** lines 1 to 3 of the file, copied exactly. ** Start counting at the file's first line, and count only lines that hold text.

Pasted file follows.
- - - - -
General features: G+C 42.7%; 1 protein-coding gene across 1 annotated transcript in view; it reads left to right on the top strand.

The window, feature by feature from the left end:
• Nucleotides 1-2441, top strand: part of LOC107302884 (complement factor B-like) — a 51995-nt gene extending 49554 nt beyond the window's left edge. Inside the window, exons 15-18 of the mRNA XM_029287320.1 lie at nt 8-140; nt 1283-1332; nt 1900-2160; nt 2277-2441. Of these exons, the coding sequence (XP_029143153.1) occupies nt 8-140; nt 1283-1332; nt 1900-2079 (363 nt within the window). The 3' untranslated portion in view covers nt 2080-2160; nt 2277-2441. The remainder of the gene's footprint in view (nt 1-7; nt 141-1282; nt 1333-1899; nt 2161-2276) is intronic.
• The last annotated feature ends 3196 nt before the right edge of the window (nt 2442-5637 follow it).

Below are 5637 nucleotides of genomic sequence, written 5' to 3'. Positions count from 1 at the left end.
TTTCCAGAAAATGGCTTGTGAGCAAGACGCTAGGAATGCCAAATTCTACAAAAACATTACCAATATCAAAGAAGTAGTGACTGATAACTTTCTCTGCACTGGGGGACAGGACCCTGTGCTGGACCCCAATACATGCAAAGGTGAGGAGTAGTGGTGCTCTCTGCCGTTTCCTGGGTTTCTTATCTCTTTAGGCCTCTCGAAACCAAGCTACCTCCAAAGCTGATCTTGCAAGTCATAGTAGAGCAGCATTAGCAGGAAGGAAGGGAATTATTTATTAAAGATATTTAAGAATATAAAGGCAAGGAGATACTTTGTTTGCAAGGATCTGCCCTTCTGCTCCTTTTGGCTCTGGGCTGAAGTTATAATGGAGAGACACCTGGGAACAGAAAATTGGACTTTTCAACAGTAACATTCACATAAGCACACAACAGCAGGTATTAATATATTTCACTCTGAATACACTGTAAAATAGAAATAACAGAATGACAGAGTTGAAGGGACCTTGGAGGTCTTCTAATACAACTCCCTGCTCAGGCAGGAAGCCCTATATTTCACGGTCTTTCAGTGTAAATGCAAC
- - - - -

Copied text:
General features: G+C 42.7%; 1 protein-coding gene across 1 annotated transcript in view; it reads left to right on the top strand.

The window, feature by feature from the left end:
• Nucleotides 1-2441, top strand: part of LOC107302884 (complement factor B-like) — a 51995-nt gene extending 49554 nt beyond the window's left edge. Inside the window, exons 15-18 of the mRNA XM_029287320.1 lie at nt 8-140; nt 1283-1332; nt 1900-2160; nt 2277-2441. Of these exons, the coding sequence (XP_029143153.1) occupies nt 8-140; nt 1283-1332; nt 1900-2079 (363 nt within the window). The 3' untranslated portion in view covers nt 2080-2160; nt 2277-2441. The remainder of the gene's footprint in view (nt 1-7; nt 141-1282; nt 1333-1899; nt 2161-2276) is intronic.